By Dr. Ken Broda-Bahm:
The idea of a reluctant jury — a jury of people who would really like to be just about anywhere else, a jury of people who tried like hell to get out of it and failed — that idea is fairly well ingrained in our system. Among many, especially those who don’t experience the court system on a regular basis, it is considered a truism that most Americans dread jury duty, will try to find a way out of it if they can, and will hate the experience until the end of trial if they can’t get out of it. Certainly there’s plenty of evidence of that reluctance. For example, there are sites that specialize in offering excuses, including an illustrated guide at WikiHow on how to get dismissed from a jury. That whole frame of the reluctant audience can be disconcerting to parties and witnesses. The thought is that not only do you have to persuade people drawn randomly from the community, but you also have to convince a group that really doesn’t want to be there.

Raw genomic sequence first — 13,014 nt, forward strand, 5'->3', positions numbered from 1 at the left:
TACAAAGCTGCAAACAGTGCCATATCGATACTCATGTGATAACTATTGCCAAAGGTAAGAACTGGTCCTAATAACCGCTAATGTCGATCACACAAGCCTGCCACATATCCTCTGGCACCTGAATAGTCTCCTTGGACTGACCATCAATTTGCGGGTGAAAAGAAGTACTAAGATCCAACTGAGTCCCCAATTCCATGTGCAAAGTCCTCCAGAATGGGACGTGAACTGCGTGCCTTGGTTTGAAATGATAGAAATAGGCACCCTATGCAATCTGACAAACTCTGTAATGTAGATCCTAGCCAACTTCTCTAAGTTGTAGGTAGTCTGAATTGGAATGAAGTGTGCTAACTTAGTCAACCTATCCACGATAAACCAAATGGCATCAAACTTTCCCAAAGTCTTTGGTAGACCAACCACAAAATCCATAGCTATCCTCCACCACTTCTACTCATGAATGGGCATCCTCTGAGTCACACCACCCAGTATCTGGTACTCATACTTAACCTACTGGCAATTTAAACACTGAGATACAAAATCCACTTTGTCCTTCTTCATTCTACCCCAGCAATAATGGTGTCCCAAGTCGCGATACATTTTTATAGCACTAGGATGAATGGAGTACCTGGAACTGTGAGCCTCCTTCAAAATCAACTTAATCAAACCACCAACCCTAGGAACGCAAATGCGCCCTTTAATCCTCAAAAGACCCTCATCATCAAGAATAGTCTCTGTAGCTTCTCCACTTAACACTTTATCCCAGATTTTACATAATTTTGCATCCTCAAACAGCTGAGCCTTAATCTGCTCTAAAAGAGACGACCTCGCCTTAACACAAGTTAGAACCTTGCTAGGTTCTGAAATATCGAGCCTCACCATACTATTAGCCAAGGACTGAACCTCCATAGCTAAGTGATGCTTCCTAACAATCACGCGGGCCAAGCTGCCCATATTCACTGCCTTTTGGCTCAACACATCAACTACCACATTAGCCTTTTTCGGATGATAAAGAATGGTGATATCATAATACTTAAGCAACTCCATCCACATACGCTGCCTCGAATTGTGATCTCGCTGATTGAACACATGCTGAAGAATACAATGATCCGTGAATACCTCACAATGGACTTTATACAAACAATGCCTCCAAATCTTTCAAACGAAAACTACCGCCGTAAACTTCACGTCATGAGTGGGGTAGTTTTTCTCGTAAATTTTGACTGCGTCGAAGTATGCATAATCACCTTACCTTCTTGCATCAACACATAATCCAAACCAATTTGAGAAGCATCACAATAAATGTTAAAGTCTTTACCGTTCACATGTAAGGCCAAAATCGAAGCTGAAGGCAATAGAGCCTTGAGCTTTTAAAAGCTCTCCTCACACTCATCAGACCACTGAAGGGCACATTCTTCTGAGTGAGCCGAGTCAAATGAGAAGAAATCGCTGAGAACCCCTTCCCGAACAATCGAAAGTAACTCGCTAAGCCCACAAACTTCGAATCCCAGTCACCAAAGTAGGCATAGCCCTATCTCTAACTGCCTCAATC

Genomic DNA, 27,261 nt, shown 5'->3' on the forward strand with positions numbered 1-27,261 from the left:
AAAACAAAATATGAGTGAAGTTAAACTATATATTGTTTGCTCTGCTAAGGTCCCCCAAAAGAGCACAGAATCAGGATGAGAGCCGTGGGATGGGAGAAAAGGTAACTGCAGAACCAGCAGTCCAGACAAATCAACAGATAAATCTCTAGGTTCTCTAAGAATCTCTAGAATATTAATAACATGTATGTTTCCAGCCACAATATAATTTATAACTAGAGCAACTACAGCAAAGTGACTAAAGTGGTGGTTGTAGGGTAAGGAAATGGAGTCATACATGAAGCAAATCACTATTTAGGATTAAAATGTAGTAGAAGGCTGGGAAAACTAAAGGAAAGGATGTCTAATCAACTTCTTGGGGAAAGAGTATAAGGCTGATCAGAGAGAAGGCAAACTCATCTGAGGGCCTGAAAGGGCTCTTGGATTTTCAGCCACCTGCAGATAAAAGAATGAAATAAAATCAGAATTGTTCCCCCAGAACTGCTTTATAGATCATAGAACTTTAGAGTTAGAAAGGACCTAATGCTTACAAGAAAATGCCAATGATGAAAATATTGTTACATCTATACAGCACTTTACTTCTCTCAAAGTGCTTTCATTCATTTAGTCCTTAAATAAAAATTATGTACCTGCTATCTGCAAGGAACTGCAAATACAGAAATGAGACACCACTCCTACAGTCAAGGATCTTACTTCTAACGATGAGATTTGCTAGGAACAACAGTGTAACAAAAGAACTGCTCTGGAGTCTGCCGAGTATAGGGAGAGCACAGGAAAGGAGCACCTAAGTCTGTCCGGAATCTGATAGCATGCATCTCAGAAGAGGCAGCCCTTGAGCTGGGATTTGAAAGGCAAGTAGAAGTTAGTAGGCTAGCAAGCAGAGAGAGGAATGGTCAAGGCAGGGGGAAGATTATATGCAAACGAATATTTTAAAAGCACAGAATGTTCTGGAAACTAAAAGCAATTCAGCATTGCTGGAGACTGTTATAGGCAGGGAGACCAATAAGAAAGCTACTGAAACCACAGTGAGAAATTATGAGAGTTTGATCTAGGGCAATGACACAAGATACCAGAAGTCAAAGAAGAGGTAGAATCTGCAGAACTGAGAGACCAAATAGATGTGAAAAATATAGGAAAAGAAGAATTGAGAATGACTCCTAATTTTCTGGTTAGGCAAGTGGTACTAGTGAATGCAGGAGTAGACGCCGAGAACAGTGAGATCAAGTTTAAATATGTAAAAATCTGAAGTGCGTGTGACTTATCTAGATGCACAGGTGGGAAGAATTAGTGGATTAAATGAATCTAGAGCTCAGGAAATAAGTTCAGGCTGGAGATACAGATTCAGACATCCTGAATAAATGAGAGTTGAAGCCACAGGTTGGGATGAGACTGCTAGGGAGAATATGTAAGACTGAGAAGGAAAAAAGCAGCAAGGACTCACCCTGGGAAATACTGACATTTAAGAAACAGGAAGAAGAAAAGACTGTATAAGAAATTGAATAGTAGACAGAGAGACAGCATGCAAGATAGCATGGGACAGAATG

Those who do work regularly with juries, I suspect, have enough experience to know that this perceived reluctance is overblown. And there is an important distinction to be made: Jurors don’t hate jury duty, ‘almost-jurors’ hate jury duty. Those who report to the courtroom, watch an orientation video set to bad elevator music, then spend vast amounts of time waiting for something to happen are the ones who resent it the most. And if they’re called into a courtroom, picked over but not picked, then they’re likely to be annoyed that they were forced to surrender their time to what seems like a pointless exercise. Those who make it, on the other hand, are not just willing to do it, more often than not, they’re actually interested and excited about it. For many of them, it is probably the greatest social responsibility they’ve had, apart from raising their kids. Recent research backs up that jury duty isn’t nearly as negative as one might think. In this post, I’ll briefly share that research as well as some thoughts on leveraging that interest and addressing the reluctance that remains.